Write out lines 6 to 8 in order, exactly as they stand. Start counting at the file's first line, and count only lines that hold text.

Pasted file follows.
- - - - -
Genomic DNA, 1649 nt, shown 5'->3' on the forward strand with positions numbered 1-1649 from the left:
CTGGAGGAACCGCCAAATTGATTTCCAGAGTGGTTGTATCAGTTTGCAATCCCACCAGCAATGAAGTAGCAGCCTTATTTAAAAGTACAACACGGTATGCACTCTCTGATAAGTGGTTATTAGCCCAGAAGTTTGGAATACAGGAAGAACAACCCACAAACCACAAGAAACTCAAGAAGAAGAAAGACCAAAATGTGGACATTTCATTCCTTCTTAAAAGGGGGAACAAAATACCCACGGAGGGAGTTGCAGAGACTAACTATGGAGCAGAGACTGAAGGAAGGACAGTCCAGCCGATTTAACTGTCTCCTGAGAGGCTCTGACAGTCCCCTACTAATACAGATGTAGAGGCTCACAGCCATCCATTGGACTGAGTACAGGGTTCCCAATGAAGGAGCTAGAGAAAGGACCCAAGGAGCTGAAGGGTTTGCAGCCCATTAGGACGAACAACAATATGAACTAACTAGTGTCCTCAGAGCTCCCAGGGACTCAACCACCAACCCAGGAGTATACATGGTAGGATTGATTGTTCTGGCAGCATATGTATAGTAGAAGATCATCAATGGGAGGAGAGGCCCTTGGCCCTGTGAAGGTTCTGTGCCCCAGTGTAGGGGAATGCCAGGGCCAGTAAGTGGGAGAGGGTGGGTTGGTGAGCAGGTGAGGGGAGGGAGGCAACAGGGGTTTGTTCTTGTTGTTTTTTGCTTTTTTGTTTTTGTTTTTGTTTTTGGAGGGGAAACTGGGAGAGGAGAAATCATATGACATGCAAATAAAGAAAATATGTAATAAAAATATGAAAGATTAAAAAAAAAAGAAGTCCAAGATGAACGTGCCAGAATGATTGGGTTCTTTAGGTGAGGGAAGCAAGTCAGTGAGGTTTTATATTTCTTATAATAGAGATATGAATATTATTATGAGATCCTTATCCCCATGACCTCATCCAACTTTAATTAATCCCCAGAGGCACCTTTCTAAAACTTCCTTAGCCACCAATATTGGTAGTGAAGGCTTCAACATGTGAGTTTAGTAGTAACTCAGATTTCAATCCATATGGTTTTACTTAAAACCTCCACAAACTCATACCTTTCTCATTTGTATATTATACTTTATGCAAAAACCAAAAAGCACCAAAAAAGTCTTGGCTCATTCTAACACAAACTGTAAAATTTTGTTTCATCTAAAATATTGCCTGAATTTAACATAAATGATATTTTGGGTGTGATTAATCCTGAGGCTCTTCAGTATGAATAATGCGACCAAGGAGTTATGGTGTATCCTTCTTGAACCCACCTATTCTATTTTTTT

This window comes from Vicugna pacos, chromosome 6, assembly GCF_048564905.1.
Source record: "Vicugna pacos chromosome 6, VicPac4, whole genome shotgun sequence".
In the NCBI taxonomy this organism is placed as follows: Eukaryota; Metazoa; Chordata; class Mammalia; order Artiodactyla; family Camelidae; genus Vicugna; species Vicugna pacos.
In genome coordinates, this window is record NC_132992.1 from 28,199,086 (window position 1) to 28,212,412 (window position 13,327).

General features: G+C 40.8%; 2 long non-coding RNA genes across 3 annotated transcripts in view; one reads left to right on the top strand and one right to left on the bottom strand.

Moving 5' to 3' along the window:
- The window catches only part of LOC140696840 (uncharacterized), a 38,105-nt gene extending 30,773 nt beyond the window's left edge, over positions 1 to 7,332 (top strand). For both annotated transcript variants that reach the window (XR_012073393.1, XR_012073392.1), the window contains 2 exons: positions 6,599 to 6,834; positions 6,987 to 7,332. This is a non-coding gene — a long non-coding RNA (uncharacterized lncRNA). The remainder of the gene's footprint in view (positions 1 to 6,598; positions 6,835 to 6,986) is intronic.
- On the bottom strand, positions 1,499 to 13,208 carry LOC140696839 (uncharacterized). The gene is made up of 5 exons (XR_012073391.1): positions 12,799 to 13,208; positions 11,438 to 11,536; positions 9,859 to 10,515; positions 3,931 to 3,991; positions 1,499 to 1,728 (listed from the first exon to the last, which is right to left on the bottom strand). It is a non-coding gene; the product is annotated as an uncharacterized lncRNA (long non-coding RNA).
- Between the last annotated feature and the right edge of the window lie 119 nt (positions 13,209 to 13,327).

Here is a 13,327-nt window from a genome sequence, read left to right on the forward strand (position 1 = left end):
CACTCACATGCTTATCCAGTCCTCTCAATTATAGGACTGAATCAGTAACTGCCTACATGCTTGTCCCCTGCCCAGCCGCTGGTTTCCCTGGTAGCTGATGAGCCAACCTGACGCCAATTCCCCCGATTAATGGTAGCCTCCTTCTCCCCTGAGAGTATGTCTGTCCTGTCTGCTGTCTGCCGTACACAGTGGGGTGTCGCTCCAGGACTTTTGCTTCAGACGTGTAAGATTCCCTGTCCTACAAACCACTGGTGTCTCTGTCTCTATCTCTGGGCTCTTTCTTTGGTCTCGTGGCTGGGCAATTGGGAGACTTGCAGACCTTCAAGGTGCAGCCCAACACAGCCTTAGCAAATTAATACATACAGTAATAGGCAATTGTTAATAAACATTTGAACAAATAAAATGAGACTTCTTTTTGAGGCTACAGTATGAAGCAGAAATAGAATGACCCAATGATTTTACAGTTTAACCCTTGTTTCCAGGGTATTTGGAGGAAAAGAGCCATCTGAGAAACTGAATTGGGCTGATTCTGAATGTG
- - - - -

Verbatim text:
In genome coordinates, this window is record NC_132992.1 from 28,199,086 (window position 1) to 28,212,412 (window position 13,327).

General features: G+C 40.8%; 2 long non-coding RNA genes across 3 annotated transcripts in view; one reads left to right on the top strand and one right to left on the bottom strand.

Moving 5' to 3' along the window: